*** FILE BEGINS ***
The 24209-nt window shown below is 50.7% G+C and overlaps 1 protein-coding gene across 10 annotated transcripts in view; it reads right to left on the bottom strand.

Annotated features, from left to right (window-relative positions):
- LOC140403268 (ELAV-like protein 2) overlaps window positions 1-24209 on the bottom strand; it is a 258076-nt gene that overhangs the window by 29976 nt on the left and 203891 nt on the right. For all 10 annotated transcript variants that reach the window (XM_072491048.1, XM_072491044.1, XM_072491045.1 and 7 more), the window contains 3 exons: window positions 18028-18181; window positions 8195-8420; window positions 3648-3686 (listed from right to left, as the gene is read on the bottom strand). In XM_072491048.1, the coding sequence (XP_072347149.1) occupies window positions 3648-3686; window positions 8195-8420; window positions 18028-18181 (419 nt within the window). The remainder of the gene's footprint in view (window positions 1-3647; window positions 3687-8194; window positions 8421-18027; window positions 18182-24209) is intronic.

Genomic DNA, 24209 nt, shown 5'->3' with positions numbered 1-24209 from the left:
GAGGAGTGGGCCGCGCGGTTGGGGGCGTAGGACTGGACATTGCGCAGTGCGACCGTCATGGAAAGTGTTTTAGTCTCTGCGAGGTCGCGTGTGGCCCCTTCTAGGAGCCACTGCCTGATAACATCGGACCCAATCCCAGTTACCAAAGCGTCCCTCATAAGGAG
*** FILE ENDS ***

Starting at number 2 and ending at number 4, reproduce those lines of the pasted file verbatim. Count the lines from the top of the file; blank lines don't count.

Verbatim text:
Annotated features, from left to right (window-relative positions):
- LOC140403268 (ELAV-like protein 2) overlaps window positions 1-24209 on the bottom strand; it is a 258076-nt gene that overhangs the window by 29976 nt on the left and 203891 nt on the right. For all 10 annotated transcript variants that reach the window (XM_072491048.1, XM_072491044.1, XM_072491045.1 and 7 more), the window contains 3 exons: window positions 18028-18181; window positions 8195-8420; window positions 3648-3686 (listed from right to left, as the gene is read on the bottom strand). In XM_072491048.1, the coding sequence (XP_072347149.1) occupies window positions 3648-3686; window positions 8195-8420; window positions 18028-18181 (419 nt within the window). The remainder of the gene's footprint in view (window positions 1-3647; window positions 3687-8194; window positions 8421-18027; window positions 18182-24209) is intronic.

Genomic DNA, 24209 nt, shown 5'->3' with positions numbered 1-24209 from the left: